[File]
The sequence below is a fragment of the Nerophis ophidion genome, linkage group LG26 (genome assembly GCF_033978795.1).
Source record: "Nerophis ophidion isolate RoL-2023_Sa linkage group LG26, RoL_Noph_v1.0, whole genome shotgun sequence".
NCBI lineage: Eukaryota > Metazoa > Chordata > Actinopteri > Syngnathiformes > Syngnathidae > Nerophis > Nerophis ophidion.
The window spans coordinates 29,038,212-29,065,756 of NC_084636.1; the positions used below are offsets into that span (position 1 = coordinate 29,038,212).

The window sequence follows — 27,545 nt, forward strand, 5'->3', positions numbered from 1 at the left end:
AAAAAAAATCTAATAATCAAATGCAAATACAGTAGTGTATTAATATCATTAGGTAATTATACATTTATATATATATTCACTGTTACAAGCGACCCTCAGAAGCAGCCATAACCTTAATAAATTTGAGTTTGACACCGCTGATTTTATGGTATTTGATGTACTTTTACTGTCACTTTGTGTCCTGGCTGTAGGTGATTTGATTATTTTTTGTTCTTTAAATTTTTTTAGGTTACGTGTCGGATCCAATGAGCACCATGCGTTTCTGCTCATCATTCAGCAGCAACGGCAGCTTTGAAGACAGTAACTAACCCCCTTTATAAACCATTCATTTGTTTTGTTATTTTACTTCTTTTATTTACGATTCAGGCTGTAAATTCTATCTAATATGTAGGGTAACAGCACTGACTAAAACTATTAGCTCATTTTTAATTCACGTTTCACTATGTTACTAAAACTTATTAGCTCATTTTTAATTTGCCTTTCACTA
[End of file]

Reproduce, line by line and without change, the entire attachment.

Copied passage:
The sequence below is a fragment of the Nerophis ophidion genome, linkage group LG26 (genome assembly GCF_033978795.1).
Source record: "Nerophis ophidion isolate RoL-2023_Sa linkage group LG26, RoL_Noph_v1.0, whole genome shotgun sequence".
NCBI lineage: Eukaryota > Metazoa > Chordata > Actinopteri > Syngnathiformes > Syngnathidae > Nerophis > Nerophis ophidion.
The window spans coordinates 29,038,212-29,065,756 of NC_084636.1; the positions used below are offsets into that span (position 1 = coordinate 29,038,212).

The window sequence follows — 27,545 nt, forward strand, 5'->3', positions numbered from 1 at the left end:
AAAAAAAATCTAATAATCAAATGCAAATACAGTAGTGTATTAATATCATTAGGTAATTATACATTTATATATATATTCACTGTTACAAGCGACCCTCAGAAGCAGCCATAACCTTAATAAATTTGAGTTTGACACCGCTGATTTTATGGTATTTGATGTACTTTTACTGTCACTTTGTGTCCTGGCTGTAGGTGATTTGATTATTTTTTGTTCTTTAAATTTTTTTAGGTTACGTGTCGGATCCAATGAGCACCATGCGTTTCTGCTCATCATTCAGCAGCAACGGCAGCTTTGAAGACAGTAACTAACCCCCTTTATAAACCATTCATTTGTTTTGTTATTTTACTTCTTTTATTTACGATTCAGGCTGTAAATTCTATCTAATATGTAGGGTAACAGCACTGACTAAAACTATTAGCTCATTTTTAATTCACGTTTCACTATGTTACTAAAACTTATTAGCTCATTTTTAATTTGCCTTTCACTA